Smiling Hara Tempeh investigated in North Carolina Salmonella Paratyphi B outbreak, product recalled
Posted: April 30th, 2012 - 9:36pm by Ben Chapman
As illnesses associated with a Salmonella Paratyphi B outbreak climbed to 34 today, the investigation has focused on tempeh produced by Smiling Hara. Blue Ridge Food Ventures, the shared use kitchen where Smiling Hara sets up shop put out a press release tonight stating that they are aware of the investigation, have ceased operation (and shut down processing by at least 20 other businesses).
Immediately upon learning of the investigation, Blue Ridge Food Ventures temporarily halted our normal production schedule and began extensive environmental testing as a proactive, voluntary and precautionary measure.
This is the first time in our six-and-a-half-year history that there has been a food contamination issue among the businesses that use our facility. Blue Ridge Food Ventures was inspected on March 8 by the Buncombe County Department of Health and earned a sanitation rating of 99.5% out of 100.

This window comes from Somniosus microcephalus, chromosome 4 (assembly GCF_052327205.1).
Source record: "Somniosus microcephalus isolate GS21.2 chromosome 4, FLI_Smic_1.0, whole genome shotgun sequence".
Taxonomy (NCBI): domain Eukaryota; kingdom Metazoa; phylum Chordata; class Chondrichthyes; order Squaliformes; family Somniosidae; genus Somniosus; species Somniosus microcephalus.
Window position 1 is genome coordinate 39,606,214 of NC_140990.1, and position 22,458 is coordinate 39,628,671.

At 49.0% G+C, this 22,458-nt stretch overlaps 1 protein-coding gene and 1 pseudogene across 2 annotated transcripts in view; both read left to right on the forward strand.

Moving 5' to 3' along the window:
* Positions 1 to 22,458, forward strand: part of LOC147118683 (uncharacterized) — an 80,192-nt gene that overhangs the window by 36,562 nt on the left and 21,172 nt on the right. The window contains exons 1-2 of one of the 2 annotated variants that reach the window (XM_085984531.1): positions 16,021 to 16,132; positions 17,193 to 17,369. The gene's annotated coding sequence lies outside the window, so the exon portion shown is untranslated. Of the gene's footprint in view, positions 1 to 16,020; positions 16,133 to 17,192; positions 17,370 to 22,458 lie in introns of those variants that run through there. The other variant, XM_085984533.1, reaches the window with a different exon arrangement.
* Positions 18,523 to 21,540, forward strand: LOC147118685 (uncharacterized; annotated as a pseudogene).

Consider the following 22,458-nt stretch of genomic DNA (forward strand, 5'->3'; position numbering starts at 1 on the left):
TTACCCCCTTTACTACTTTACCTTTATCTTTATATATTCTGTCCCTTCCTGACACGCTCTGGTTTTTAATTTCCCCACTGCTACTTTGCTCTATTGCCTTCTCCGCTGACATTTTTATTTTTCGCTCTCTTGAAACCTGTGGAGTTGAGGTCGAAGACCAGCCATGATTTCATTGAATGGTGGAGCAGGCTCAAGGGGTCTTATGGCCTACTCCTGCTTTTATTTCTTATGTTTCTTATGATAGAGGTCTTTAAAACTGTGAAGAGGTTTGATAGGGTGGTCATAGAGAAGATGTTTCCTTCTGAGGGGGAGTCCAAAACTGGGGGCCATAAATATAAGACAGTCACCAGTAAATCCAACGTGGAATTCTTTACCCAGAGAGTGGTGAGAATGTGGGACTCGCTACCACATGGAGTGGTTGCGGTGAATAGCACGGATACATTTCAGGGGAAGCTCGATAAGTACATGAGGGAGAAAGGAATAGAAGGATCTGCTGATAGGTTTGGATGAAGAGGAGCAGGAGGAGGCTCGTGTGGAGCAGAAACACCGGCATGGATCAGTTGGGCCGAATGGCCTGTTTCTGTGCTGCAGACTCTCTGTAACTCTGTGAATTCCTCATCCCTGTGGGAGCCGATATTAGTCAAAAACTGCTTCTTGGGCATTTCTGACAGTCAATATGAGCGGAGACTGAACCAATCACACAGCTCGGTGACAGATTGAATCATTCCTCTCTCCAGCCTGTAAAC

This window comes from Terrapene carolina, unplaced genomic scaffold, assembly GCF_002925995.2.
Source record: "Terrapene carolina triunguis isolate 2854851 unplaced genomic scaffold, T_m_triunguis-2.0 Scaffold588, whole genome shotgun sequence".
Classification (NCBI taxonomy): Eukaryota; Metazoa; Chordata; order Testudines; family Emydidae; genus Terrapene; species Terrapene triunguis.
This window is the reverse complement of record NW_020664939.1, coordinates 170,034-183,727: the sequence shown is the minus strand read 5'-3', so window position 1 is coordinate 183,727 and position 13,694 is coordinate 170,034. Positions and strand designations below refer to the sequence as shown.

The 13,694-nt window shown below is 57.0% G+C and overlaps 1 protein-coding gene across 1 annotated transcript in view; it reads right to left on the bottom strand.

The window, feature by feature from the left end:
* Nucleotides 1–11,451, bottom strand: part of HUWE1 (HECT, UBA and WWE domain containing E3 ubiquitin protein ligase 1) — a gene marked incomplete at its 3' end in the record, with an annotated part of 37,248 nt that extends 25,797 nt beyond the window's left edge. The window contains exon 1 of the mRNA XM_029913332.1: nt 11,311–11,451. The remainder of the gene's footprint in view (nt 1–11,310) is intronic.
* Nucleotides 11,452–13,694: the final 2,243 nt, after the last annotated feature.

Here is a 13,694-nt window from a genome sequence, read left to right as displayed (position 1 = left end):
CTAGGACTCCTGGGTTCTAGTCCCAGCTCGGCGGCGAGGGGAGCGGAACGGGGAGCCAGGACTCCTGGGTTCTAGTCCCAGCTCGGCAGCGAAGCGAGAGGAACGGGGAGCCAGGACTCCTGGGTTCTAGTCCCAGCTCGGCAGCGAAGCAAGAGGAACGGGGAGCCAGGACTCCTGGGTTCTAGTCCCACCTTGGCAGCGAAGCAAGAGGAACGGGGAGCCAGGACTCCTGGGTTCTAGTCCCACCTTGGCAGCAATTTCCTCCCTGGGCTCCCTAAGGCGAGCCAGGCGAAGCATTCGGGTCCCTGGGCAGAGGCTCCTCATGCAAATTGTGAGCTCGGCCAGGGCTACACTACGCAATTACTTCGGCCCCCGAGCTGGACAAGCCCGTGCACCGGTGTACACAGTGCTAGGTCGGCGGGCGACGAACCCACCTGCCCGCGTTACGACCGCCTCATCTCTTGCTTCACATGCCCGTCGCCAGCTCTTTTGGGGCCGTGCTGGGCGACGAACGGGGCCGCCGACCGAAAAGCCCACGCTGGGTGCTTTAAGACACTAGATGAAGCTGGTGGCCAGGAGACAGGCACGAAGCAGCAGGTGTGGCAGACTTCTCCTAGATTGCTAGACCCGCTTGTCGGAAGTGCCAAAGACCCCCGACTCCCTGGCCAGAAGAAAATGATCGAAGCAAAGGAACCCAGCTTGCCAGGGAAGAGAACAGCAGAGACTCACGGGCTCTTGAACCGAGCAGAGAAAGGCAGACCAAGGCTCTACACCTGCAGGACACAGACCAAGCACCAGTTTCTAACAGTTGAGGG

About 20 small, local food production companies rent time and industrial kitchen space at BRFV during any given month. Each of these businesses is its own legal entity and operates independent of Blue Ridge Food Ventures. Each business is inspected by the regulatory agency relevant to its product and has its own food production and safety plans.
Blue Ridge Food Ventures has strict safety protocols in place for the use of our physical facility and equipment. One of those policies requires that all facility users sanitize the kitchen and equipment both BEFORE AND AFTER production. Our scheduling policies for the use of the facility are designed to prevent cross-contamination. There has been no indication of any cross-contamination among the other businesses that use the facility.
Smiling Hara's website lists a variety of western North Carolina businesses where their product is sold.
Tempeh is made from a soybean paste with added vinegar. Acid-consuming mold is added (from a starter inoculum) and the pH is raised during the process above 5, which could allow for the survival and growth of Salmonella Paratyphi B. Most tempeh is sold as a refrigerated or frozen product and is often served after frying.